Friday, May 16, 2014

Here, Kitty Kitty

Dear readers, in my previous post I left you on the evening of my first day. While there was some continued excitement, I decided for the sake of versimilitude. and to catch my posts up to reality, to skip ahead to day three. So here goes:

I expected a dorm filled with bunk beds. I expected a chow hall and a comissary. What I didn't expect is a family of stray cats. I'll get to that in a moment.

Slowly, I'm beginning to adjust, top meet people. I'm a bit standoffish by nature and in this prisonhouse atmosphere I'm even more cautious. It's hard to tell who is nice and who is trying to scam you.  What is clear is that some people here are weird (myself included?). There's Bob, who I've mentioned before, who appears to have stumbled blindly through life until he eventually stumbled right through the prison doors. He's here for failing to file taxes, but the way he acts, I wouldn't be too surprised if he'd never heard of the concept of paying taxes. He believes that each of our birth certificates are actually money bonds upon which the government can pay its debt. Within his first minutes he got into trouble for taking pictures outside the prison as if he had just arrived at Disneyland. 

Then there's Bill, a man convinced of the existence of the Socialist Republic of America. In his view, that's most definitely not a good thing,  given that Grand Dictator Obama is at its head, preparing to send us off to prison camps and deprive us of our freedoms. He tries to explain to me what brought him here but I just don't get it - it's far too convoluted.  What's clear is that he's convinced he's innocent. Given his views, it's ironic that he ended up in probably the most communistic place here in our United States, a prison camp where, as they used to say in the Soviet Union, they pretend to pay us and we pretend to work. Upon release, Bill intends to leave the US permanently behind for the joys of Ukraine, namely revolution and pretty Slavic girls ready to treat him as the king of the castle.

The purpose of this post is not to trash my fellow prisoners, but to highlight the diversity among us. I will write more down the road about the various characters I meet. But please permit me just a few more general observations. The first thing that struck me is all the people, at least among the "white collars", who claim they're innocent. In the stories I hear, it's always someone else who's to blame. I'm one of the very few who admits openly to my wrongdoing. Either our justice system has made a series of very terrible mistakes, or someone in this camp is lying. But without internet - no Google fact-checks here - there's really no way to know. Sometimes I'm proud to own my wrongdoing, to call a spade a spade.  But sometimes I'm almost convinced of these tales of innocence and feel myself a true schmuck amidst the wrongfully convicted.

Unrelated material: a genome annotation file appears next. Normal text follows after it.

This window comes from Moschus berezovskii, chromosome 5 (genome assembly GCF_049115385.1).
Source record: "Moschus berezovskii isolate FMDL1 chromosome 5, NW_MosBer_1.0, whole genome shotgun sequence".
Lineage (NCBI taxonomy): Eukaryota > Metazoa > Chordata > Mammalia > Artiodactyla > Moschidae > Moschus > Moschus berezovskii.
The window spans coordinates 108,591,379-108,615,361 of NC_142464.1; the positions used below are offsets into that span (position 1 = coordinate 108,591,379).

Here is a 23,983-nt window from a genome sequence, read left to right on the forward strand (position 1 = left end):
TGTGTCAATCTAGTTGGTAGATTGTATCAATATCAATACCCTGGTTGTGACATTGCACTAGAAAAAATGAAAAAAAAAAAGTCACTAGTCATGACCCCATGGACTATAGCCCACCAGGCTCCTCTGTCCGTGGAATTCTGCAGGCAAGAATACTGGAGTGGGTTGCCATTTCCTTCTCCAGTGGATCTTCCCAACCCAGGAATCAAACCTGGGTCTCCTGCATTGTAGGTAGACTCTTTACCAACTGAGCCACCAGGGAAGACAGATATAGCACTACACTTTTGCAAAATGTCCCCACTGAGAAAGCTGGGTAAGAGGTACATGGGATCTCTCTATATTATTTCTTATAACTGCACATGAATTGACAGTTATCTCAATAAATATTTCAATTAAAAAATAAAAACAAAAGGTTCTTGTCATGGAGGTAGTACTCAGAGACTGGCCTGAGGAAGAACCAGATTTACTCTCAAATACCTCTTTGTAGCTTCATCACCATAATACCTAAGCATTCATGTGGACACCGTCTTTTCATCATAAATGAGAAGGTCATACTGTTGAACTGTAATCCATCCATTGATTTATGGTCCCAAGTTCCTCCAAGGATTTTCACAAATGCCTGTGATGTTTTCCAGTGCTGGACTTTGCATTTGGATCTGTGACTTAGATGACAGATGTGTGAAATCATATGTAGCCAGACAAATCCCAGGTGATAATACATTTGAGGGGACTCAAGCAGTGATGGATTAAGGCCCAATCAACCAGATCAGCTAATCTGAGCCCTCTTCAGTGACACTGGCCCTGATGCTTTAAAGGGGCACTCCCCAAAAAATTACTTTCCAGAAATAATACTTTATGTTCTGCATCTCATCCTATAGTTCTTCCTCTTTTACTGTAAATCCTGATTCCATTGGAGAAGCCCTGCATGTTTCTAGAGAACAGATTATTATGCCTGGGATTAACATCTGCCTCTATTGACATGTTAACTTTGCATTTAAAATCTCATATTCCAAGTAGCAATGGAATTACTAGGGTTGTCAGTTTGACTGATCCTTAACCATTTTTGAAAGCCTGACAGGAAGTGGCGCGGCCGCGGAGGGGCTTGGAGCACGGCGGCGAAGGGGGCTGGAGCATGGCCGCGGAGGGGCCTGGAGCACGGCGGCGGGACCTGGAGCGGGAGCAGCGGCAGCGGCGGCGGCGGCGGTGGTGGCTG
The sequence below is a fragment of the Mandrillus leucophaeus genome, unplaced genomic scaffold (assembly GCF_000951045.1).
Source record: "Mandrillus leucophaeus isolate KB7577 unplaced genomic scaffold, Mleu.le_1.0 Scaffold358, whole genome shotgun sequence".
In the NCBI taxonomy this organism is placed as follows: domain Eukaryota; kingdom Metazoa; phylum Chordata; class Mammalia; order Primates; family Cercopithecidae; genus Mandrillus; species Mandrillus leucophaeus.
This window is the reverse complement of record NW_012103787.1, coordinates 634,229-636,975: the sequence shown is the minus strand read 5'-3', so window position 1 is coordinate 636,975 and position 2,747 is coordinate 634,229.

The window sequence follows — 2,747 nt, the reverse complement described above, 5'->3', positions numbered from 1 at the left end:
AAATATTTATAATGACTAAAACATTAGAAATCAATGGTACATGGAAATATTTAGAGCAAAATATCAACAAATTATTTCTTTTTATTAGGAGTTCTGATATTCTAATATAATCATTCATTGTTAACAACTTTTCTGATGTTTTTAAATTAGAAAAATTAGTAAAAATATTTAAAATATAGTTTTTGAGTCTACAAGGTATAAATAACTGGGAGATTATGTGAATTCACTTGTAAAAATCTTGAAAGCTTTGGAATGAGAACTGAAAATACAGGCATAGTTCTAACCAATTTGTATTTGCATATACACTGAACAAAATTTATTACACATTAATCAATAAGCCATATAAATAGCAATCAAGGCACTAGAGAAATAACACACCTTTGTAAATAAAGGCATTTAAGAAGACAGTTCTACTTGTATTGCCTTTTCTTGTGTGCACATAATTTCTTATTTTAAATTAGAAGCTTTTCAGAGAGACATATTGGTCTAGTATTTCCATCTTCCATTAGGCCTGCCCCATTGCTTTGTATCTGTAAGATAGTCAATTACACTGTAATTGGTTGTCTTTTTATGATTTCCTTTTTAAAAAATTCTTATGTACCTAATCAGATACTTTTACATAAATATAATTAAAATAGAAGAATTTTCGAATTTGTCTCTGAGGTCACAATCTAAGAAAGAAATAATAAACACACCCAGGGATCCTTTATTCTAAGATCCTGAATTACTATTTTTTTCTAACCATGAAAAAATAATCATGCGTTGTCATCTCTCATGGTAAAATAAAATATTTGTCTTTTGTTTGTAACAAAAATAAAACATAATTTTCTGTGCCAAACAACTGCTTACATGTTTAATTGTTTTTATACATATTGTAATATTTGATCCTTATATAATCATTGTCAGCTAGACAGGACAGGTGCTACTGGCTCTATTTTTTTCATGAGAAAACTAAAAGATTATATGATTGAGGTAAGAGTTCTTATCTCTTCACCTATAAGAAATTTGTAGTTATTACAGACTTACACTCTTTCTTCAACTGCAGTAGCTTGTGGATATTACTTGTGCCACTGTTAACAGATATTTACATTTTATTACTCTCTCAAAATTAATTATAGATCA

Second, people are surprisingly helpful in a guileless way (not merely in order to gouge me for something later). Gordo, my bunkmate, a chubby Hispanic man (who's name, in fact, means Fatty in Spanish) can't speak all that much English but goes out of his way to make me feel welcome, plying me with spicy Cheetos (those things are hot!), contraband ice cream and cake. Soon, I'll be Gordo too. Other gifts over the first days include a pair of tennis shoes from our barrack's resident Syrian, a pillow from a Chinese American from San Francisco, shower shoes from who the hell knows who, and a pen and paper from a film producer and former CIA agent. These initial acts of kindness reaffirm my basic belief that most people, including felons, are good at heart. 

My constant refrain: Good people sometimes do bad things.

So back to the cats: this morning, as I am leaving the commissary after lunch, I almost trip over a posse of at least 10 nearly identical black cats. They are milling about, meowing and rubbing on legs, surrounded by a circle of inmates. I approach warily, considering the possibility of a prison camp version of cock-baiting. What I find, to my surprise, are a number of inmates feeding the cats with lunchtime leftovers. Cats aren't picky after all and seem to enjoy prison food. I make introductions (with the inmates, not the cats), bump fists, and realize that this is a nice group of guys, guys I could be friends with even if not for our circumstances. We stand around for 30 minutes talking.  You can't judge a book by its cover, but apparently "cat feeding" is a nice test of character, one that I consider a prison "life lesson": only befriend those who are willing to feed a stray animal.

Originally Published 5/16/2014. Re-posted 1/15/2017

1 comment:

  1. Cute:) This would make my stay in prison alone if it had to be... Take care and know that I enjoy reading your blog.